Trijicon Tactical Advanced Riflescope (TARS) Review

Trijicon Tactical Advanced Riflescope (TARS) Review
By Nicholas Gebhardt

Page 4


Edmund Resolving Power Chart

Optically, the TARS gave up very little to the Steiner. Color fidelity, resolution, and contrast appeared to be identical and I spent considerable time switching back and forth between the two looking for differences. The only thing I could ascertain was that the TARS seemed to give an ever so slightly darker image, but it would be impossible to tell without these two scopes being next to each other. The TARS was fairly sensitive to eye position however. Once a perfect eye position was established, the image was nice and clear but became slightly blurry with little movement off axis.

The TARS gave adequate contrast from what I could see at 100 yards on the Edmunds resolving power chart. The yellow color was the most difficult to resolve compared to the red and blue but the color fidelity appeared to be very natural. Contrast was also excellent when viewing the distant grass, mud, and rock covered hillside as well as ability to resolve small details in the shadows. One characteristic I noticed with both scopes however was color fringing along the edges of scattered patches of bright white snow. Without the white background, I'm not sure I would have noticed this issue with either scope.

The turrets tracked precisely in true MOA. I tested the tracking by coming up in 3 MOA increments to a total of 26 MOA and the scope returned to zero as it should. I ran the tall target test twice and the impacts were within the accuracy of the rifle. I did not test the windage turret for tracking or return to zero however. Even given this simple elevation tracking test, I would be confident in the adjustments of this scope for making accurate firing solutions out to extended distances.

There are a couple things I'd like to see modified on this scope. First would be the size of the numbers and etching on the turrets and magnification adjustment ring. When a fellow shooter who happens to be a few years older than I am initially looked at the scope, the first comment was how small the numbering was and he was having difficulty with his aging eyes seeing the numbers on the turrets. The click spacing is pretty close but distinct enough that with larger numbers and possibly heavier etching on the major value lines, it would be easier for those with vision problems to be able to determine the setting. The magnification adjustment ring is similar but of less concern as the reticle is FFP. The magnification setting for an FFP scope is less an issue as the magnification doesn't really matter much other than for some situational awareness. As long as the user has the field of view desired, that is really all that matters since the reticle subtensions are always true. Regardless, I'd like to see the numbers a little larger.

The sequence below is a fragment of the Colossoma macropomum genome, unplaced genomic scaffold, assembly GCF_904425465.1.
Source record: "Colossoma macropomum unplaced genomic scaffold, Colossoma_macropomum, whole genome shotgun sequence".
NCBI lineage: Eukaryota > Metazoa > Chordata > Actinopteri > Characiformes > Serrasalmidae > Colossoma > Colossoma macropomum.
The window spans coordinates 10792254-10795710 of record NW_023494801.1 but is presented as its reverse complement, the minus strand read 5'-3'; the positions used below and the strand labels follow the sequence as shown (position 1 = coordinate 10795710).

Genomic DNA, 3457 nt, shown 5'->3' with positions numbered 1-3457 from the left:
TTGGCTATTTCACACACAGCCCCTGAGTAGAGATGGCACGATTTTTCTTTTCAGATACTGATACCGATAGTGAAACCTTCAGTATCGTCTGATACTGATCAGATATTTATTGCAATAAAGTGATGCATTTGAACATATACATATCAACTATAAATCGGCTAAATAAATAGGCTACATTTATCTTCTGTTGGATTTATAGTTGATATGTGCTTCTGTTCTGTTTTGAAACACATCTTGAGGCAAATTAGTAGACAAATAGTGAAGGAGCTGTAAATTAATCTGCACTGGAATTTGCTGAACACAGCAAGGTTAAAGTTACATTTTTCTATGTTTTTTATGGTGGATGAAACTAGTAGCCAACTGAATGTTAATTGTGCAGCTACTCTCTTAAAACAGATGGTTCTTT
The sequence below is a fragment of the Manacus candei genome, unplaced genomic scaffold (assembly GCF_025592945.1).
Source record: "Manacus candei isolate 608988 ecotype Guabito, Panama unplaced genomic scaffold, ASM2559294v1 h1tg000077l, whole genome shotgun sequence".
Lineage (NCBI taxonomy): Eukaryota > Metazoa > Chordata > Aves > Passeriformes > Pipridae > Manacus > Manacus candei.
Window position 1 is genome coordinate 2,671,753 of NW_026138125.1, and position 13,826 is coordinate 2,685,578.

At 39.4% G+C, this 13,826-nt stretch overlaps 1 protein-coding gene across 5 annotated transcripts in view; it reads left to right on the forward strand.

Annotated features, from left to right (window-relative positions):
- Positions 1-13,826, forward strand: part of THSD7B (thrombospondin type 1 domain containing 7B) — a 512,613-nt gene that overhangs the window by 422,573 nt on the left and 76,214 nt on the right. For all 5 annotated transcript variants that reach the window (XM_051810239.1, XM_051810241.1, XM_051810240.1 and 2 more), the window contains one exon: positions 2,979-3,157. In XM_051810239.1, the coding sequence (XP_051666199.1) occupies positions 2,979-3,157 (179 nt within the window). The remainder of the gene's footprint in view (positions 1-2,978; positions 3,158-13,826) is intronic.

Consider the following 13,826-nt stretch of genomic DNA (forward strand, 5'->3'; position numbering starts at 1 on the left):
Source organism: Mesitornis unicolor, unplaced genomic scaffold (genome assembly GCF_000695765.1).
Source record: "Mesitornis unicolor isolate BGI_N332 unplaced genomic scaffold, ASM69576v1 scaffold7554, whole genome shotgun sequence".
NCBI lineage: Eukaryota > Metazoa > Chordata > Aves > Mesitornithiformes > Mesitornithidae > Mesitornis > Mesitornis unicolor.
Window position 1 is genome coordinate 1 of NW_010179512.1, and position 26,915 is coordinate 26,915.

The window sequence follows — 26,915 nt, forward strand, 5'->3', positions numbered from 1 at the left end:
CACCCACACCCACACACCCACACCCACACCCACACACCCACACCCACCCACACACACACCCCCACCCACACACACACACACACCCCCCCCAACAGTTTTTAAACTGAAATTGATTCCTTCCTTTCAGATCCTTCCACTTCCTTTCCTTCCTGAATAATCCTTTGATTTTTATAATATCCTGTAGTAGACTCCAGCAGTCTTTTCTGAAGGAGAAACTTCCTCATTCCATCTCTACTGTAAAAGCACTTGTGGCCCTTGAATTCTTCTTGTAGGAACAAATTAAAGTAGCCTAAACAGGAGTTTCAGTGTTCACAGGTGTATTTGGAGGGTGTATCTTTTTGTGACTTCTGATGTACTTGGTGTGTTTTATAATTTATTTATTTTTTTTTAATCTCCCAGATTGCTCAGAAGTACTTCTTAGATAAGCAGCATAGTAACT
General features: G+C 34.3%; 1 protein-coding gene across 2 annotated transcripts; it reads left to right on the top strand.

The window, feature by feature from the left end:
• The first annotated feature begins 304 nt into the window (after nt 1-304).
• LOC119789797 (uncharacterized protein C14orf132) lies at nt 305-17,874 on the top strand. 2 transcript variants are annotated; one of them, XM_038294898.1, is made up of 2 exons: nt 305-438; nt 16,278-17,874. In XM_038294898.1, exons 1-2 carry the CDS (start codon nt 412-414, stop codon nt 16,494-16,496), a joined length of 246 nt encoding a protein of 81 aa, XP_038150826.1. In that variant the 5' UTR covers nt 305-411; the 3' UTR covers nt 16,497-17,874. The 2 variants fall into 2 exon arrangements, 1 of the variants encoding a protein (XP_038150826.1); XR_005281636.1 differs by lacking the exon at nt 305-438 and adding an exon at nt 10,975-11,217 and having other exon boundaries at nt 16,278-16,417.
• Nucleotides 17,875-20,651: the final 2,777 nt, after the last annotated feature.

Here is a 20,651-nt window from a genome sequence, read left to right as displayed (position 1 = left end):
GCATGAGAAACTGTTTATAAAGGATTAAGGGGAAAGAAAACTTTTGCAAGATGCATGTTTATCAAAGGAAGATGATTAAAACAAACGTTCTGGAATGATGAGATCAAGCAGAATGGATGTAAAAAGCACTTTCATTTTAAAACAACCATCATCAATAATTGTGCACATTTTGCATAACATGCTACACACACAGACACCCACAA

My only other criticism with the turrets is that the index lines beneath the turret sleeve do not extend to the very bottom against the main tube. If a shooter were to have a high angle inclined scope base, the potential exists for the elevation knob to rotate a complete turn without having any indication which click the turret is exactly on. I'd like to see the index line extend to the main tube of the scope. This goes for the windage turret as well though with a properly aligned scope base and rings, the windage adjustment should be fairly well centered on the index line. I'd also like to see a stop built in to the windage turret so that the turret can't turn past the 15 MOA mark (half turn) but there are others that would surely appreciate the full turn capability.

I would also like to see some form of numbering on the parallax knob to indicate approximate location of parallax free settings. Many companies only provide an infinity marking with either hash marks or other form of scale but having some form of approximate setting is nice to have. Were this my scope, I would utilize a silver fine tip paint pen to mark certain distances on the parallax knob once I verified the setting.

One final thought regarding the absolute zero stop feature on the elevation knob for those looking for some tips. If a user desired to have some adjustment below their established zero, it is simple enough to actually zero a specific amount low. For instance, if I wanted to use a 100 yard zero on my rifle and use the absolute zero stop on this scope, but have an additional 2 MOA of adjustment below my 100 yard zero, I would actually zero my rifle for that 2 MOA low at 100 yards. When I set the absolute zero stop on the scope, it would be for this 2 MOA low impact. When reinstalling the numbered portion of the turret, I would align it for the 2 MOA below the "0" mark, in this case the 28 MOA setting. After that is installed and tightened, I'd simply dial up those 2 MOA back to the "0" mark on the turret for my true 100 yard zero and I'd still have the capacity to dial down.

The Trijicon TARS is mechanically sound, sealed up well, and designed to take a high degree of abuse. This will make an outstanding optic for serious marksmen, hunters, competition shooters, and military personnel who depend on their optics on a daily basis. To answer my own question at the beginning of this article; yes, the TARS continued to impress!

Nicholas Gebhardt has been an active hunter primarily pursuing mule deer, antelope, coyotes and prairie dogs since he was old enough to legally hunt. Nicholas is a precision rifle competitor and uses the knowledge he gains from competition shooting to aid in his ethical taking of game in the field under most any condition. He enjoys custom rifles and is usually in some form or another of either planning or building the next one. Nicholas earned his B.S. in Wildlife Biology from t